Choline acetyltransferase activity in the hamster central auditory system and long-term effects of intense tone exposure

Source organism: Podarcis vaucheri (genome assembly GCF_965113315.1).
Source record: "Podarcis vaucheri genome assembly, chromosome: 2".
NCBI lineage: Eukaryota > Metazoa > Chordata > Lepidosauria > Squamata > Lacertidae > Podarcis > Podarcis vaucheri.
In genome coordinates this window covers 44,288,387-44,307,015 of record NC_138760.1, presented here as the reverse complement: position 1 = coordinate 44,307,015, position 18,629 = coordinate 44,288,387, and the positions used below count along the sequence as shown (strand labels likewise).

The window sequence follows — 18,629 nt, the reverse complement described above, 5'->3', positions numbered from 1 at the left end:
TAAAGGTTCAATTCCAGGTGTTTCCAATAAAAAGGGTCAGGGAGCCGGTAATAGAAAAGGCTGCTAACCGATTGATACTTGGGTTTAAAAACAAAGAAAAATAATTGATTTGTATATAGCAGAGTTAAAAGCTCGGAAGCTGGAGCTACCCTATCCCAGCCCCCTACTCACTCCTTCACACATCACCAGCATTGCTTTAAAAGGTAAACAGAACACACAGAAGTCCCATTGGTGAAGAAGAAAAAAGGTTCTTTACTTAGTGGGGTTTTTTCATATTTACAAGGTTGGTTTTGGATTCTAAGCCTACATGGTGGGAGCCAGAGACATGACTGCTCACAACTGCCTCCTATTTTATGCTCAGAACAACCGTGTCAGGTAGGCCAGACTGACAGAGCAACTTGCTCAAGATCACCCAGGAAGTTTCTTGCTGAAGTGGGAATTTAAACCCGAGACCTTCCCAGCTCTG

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Acoustic trauma often leads to loss of hearing of environmental sounds, tinnitus, in which a monotonous sound not actually present is heard, and/or hyperacusis, in which there is an abnormal sensitivity to sound. Research on hamsters has documented physiological effects of exposure to intense tones, including increased spontaneous neural activity in the dorsal cochlear nucleus. Such physiological changes should be accompanied by chemical changes, and those chemical changes associated with chronic effects should be present at long times after the intense sound exposure. Using a microdissection mapping procedure combined with a radiometric microassay, we have measured activities of choline acetyltransferase (ChAT), the enzyme responsible for synthesis of the neurotransmitter acetylcholine, in the cochlear nucleus, superior olive, inferior colliculus, and auditory cortex of hamsters 5 months after exposure to an intense tone compared with control hamsters of the same age. In control hamsters, ChAT activities in auditory regions were never more than one-tenth of the ChAT activity in the facial nerve root, a bundle of myelinated cholinergic axons, in agreement with a modulatory rather than a dominant role of acetylcholine in hearing. Within auditory regions, relatively higher activities were found in granular regions of the cochlear nucleus, dorsal parts of the superior olive, and auditory cortex. In intense-tone-exposed hamsters, ChAT activities were significantly increased in the anteroventral cochlear nucleus granular region and the lateral superior olivary nucleus. This is consistent with some chronic upregulation of the cholinergic olivocochlear system influence on the cochlear nucleus after acoustic trauma. © 2013 Wiley Periodicals, Inc.

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